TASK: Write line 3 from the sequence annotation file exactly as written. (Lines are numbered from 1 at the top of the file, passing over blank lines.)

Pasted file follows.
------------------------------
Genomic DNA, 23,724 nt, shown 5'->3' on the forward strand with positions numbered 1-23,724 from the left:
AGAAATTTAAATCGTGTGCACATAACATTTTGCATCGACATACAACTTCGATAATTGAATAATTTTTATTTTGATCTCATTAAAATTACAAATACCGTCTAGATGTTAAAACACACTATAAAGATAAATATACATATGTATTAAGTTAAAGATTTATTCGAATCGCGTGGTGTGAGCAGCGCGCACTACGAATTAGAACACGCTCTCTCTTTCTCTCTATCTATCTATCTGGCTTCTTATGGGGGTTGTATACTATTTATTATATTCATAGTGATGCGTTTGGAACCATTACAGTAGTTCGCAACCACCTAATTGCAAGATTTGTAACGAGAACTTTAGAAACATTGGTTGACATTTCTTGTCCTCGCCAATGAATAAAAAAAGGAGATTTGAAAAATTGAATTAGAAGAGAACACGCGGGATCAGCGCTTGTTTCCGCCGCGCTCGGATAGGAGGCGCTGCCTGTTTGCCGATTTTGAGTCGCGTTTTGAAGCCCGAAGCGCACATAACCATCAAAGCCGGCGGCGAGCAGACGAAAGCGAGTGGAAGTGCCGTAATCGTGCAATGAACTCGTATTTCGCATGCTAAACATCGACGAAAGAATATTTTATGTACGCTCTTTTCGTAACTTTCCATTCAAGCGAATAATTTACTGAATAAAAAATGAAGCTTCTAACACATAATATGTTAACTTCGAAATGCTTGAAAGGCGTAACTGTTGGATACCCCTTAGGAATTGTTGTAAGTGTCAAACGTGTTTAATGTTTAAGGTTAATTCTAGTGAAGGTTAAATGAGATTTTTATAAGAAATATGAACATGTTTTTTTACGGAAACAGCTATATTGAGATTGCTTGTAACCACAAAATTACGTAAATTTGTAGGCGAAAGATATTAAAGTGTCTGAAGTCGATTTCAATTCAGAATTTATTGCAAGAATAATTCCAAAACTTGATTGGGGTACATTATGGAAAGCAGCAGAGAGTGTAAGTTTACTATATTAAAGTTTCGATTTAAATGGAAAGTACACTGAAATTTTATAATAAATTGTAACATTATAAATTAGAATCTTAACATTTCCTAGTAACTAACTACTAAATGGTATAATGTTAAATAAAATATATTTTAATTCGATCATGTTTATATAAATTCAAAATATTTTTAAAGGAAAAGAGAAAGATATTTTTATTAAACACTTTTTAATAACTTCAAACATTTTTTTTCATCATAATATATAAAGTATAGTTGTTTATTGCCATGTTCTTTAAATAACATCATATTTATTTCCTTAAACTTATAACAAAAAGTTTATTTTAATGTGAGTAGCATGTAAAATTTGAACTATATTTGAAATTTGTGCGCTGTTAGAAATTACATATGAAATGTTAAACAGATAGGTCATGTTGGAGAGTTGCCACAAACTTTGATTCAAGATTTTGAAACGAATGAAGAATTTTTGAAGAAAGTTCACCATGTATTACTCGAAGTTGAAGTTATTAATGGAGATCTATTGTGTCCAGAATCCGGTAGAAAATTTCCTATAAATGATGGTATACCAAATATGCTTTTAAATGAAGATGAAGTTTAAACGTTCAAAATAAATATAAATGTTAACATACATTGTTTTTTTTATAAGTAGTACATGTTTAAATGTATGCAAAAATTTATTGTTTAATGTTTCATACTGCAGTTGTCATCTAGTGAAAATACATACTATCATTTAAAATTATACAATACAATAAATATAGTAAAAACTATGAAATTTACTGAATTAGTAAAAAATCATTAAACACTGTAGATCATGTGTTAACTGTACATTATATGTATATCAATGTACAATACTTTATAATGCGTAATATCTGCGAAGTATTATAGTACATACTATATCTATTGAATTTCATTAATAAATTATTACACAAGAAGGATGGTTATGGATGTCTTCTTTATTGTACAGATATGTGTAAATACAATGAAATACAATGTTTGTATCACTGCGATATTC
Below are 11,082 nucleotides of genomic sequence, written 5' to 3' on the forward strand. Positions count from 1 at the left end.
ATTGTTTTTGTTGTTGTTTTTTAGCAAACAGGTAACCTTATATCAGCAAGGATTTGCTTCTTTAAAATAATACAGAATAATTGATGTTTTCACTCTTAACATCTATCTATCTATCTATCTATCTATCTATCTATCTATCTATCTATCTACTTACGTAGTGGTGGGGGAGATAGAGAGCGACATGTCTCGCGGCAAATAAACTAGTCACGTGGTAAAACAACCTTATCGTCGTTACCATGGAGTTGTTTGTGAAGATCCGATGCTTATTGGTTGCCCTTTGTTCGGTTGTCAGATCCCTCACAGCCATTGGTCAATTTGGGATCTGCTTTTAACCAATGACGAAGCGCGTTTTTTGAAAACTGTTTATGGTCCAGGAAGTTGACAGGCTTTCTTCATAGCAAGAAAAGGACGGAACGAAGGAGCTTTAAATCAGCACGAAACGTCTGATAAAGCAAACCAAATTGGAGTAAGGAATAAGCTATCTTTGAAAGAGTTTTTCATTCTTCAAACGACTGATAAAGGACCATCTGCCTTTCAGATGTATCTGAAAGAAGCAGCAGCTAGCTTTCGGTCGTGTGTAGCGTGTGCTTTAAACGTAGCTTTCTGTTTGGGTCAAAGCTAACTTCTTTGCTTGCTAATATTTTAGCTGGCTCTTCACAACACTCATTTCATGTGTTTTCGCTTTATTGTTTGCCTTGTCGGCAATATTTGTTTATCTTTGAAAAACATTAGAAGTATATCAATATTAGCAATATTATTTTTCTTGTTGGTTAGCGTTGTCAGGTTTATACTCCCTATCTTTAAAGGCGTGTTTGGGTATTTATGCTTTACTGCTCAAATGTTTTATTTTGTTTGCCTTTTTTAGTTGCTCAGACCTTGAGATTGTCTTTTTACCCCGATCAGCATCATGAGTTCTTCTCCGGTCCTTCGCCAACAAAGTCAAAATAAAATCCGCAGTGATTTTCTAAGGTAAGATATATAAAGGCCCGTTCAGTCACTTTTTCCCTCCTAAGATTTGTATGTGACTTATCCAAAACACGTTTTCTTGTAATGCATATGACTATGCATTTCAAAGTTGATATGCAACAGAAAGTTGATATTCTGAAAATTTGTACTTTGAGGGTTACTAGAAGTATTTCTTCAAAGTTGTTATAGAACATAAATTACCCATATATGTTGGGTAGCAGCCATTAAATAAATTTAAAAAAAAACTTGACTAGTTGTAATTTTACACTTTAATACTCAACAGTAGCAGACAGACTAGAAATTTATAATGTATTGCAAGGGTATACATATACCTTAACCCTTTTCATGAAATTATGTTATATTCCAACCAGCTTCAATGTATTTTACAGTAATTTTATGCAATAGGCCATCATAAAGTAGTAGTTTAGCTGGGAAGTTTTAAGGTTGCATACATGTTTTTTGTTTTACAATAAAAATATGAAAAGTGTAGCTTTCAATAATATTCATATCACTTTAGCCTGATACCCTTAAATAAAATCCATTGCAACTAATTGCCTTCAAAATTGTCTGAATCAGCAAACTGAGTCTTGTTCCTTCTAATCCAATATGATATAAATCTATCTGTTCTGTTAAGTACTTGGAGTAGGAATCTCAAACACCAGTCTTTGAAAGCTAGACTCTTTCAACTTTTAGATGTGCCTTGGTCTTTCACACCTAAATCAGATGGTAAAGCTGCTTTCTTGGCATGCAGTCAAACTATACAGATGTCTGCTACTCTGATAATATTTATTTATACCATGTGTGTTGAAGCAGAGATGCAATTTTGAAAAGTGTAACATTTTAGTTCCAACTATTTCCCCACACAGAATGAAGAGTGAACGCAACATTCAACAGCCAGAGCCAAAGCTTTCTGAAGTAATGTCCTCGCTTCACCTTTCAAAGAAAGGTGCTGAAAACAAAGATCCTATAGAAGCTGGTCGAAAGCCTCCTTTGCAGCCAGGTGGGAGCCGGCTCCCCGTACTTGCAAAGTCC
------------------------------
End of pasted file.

Below are 11,082 nucleotides of genomic sequence, written 5' to 3' on the forward strand. Positions count from 1 at the left end.